Release Date: June 4, 2012
BUFFALO, N.Y. -- This week, a massive and thriving colony of bees now living in the walls of an abandoned outbuilding in "Silo City," the former industrial site at the corner of Ohio and Child Streets, will get a glimpse of its brand new home.
"Elevator B," as it is called, won a design competition organized by the University at Buffalo School of Architecture and Planning's Ecological Practices Research Group. The competition was sponsored by Rigidized Metals Corporation, Rigidized Metals CEO Rick Smith and colleague Jeff Eder, who own the site.
The design of Elevator B is described in detail with diagrams and drawings at http://hivecity.wordpress.com/design/phase-2-schematic-design.
The members of the winning team are Courtney Creenan, who graduated from UB in May with master's degrees in both architecture (MArch) and urban planning (MUP); Scott Selin and Lisa Stern, each of whom graduated with an MArch in May and Kyle Mastalinski and Daniel Nead, who will receive combined MArch and MUP degrees in 2013.
Bees, of course, are under enormous environmental and physical stress, and are perhaps less well understood than they should be, although in his day, St. John Chrysostom wrote that the bee "is more honored than other animals, not because she labors, but because she labors for others."
The designers say their intention was not only to design a structure to house the bees, as the competition rules called for, but to offer a way to educate the public about bee work and its contribution to our ecological system.
The result is Elevator B, a 22-foot-tall, free-standing tower made of steel and covered with one of a kind Rigidized® stainless steel panels that were fabricated by RMC:LAB, a division of Rigidized Metals, and whose hexagonal shapes were inspired by natural honeycomb. Inside the structure is an innovative "bee cab" or bee elevator constructed of cypress and glass, which will actually house the colony and provide it with protection and warmth.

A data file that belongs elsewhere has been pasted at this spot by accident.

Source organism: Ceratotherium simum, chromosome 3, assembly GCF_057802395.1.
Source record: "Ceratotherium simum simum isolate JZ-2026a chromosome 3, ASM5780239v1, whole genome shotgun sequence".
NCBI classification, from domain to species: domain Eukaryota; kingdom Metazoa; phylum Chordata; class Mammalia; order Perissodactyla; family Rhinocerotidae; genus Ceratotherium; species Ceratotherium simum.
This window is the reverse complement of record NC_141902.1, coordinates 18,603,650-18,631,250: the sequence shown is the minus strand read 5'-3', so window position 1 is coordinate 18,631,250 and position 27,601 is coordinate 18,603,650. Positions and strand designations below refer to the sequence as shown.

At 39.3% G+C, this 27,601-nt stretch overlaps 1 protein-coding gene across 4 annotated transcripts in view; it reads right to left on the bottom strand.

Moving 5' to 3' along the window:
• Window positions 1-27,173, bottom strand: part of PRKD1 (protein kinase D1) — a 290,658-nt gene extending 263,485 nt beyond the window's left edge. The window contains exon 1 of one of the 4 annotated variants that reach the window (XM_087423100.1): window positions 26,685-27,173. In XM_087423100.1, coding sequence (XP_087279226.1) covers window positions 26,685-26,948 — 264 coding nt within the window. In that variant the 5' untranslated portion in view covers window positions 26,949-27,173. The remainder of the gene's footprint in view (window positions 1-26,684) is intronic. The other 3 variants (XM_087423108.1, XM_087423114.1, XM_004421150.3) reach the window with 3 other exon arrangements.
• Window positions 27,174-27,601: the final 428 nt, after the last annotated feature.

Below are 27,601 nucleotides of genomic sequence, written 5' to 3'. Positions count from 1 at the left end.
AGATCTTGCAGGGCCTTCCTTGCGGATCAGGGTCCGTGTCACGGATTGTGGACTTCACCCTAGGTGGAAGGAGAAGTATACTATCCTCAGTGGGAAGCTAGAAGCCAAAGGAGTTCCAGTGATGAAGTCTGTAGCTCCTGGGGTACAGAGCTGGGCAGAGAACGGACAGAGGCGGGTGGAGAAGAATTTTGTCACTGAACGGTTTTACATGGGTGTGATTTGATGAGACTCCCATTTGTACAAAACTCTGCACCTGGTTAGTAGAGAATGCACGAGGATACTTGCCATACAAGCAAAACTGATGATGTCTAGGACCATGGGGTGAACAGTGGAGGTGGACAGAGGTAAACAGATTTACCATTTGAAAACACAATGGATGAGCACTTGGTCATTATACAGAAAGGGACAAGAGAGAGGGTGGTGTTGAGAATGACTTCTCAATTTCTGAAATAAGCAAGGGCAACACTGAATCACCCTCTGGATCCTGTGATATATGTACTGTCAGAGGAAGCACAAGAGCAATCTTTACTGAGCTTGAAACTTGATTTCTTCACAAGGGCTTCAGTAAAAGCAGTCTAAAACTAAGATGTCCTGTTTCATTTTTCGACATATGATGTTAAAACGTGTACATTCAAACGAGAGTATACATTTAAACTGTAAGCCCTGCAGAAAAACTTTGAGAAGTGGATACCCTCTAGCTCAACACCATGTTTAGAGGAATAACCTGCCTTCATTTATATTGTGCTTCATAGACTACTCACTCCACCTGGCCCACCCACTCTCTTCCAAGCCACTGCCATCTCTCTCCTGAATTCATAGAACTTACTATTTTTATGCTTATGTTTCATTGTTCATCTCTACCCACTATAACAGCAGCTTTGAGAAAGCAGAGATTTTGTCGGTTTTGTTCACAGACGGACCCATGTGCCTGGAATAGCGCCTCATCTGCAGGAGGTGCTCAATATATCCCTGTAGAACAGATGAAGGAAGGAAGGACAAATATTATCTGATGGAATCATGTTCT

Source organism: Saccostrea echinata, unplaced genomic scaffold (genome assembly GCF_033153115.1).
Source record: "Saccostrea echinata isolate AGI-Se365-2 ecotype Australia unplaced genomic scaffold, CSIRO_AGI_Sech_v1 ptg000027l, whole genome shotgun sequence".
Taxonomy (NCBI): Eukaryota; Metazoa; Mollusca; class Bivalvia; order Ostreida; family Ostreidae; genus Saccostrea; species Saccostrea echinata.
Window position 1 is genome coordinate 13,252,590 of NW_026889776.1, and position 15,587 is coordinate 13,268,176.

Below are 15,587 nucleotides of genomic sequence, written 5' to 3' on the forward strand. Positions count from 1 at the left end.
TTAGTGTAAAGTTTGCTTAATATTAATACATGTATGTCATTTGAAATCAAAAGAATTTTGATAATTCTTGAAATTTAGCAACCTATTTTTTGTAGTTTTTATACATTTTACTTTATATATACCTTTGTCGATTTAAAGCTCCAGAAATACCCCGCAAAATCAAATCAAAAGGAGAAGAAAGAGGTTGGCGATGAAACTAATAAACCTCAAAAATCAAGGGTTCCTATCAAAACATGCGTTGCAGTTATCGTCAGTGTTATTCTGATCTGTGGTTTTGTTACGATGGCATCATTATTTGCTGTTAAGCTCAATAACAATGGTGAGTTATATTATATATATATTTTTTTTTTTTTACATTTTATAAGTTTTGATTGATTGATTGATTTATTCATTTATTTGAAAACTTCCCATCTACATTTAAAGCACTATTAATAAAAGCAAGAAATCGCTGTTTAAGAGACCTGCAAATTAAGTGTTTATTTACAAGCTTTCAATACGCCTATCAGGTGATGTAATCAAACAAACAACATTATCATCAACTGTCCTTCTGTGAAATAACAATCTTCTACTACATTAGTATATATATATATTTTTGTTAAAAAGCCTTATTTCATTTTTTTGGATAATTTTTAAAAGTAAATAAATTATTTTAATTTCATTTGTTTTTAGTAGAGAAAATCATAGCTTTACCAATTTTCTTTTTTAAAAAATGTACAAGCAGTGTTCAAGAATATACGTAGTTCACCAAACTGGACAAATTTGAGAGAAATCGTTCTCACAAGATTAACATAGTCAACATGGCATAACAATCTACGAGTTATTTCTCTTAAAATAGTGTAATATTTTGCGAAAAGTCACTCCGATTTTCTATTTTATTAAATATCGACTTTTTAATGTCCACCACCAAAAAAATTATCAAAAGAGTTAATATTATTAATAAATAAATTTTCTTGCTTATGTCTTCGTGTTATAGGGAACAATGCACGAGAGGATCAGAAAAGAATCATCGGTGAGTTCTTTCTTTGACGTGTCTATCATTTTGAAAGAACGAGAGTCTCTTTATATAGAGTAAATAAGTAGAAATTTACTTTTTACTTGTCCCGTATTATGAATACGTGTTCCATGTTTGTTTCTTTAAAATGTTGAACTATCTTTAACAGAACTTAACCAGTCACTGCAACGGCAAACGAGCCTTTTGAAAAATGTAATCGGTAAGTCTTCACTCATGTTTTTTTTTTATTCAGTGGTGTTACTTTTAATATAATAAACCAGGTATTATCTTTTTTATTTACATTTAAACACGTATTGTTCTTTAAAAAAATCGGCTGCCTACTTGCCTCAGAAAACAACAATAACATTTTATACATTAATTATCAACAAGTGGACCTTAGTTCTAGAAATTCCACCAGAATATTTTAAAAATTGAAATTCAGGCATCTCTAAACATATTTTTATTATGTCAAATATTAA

The bee cab typically will be in a raised position so visitors stepping into the tower can look up and watch the colony from below through a glass window. The bees enter the cab through holes near its top, about 10 feet above the ground in its raised position. The cab can be lowered to the ground to permit the beekeeper to attend to the health and safety of the bees.
The exterior panels have holes of varying density punched out of them to allow for an atmospheric experience for human visitors and to provide sun shading for the bee residents.
The students built the tower in the UB school's material and methods shop. It will be moved to its new site this week to be assembled and raised. The bees will be relocated from their current colony to Elevator B at the end of June.
As part of the competition, four teams of UB graduate and undergraduate architecture students worked through the spring to design habitats in which the entire "living body" of the colony -- thousands of bees and a huge honeycomb -- could live long and prosper.
The participating teams were directed by Christopher Romano, UB clinical assistant professor of architecture, and Martha Bohm and Joyce Hwang, both assistant professors of architecture. In 2010, Hwang famously designed and built an innovative structure to house bats and raise awareness of their enormous value to the ecosystem and of white-nose syndrome, a fungal disease that so far has killed more than 1 million bats throughout the country.
Hwang explains that the competition was a three-phase process that began with a 24-hour charrette (an intense period of design activity) from which four semifinalist teams were selected. The second phase culminated in the teams' presentation of schematic design proposals from which a jury selected two teams to continue into the final round of competition.
The two finalist teams presented detailed proposals, including construction drawings and cost estimates. Elevator B emerged as the winning project.
It is one its designers call "an iconic gesture symbolizing the regeneration of the Silo City site, both naturally and economically" because the material property of the tower represents the cluster of material manufacturers around the site, and the colony of bees are being rescued from an abandoned industrial building due to be renovated.
Rigidized Metals Corporation has assisted the UB School of Architecture and Planning on a number of design projects and, in concert with Smith, has made the buildings and grounds of Silo City available to the school for several experiments in design, student studio presentations, project construction and special events.
Rigidized Metals fabricates textures and finishes metals for use in architectural cladding, kitchen surfaces, panel systems and industrial parts.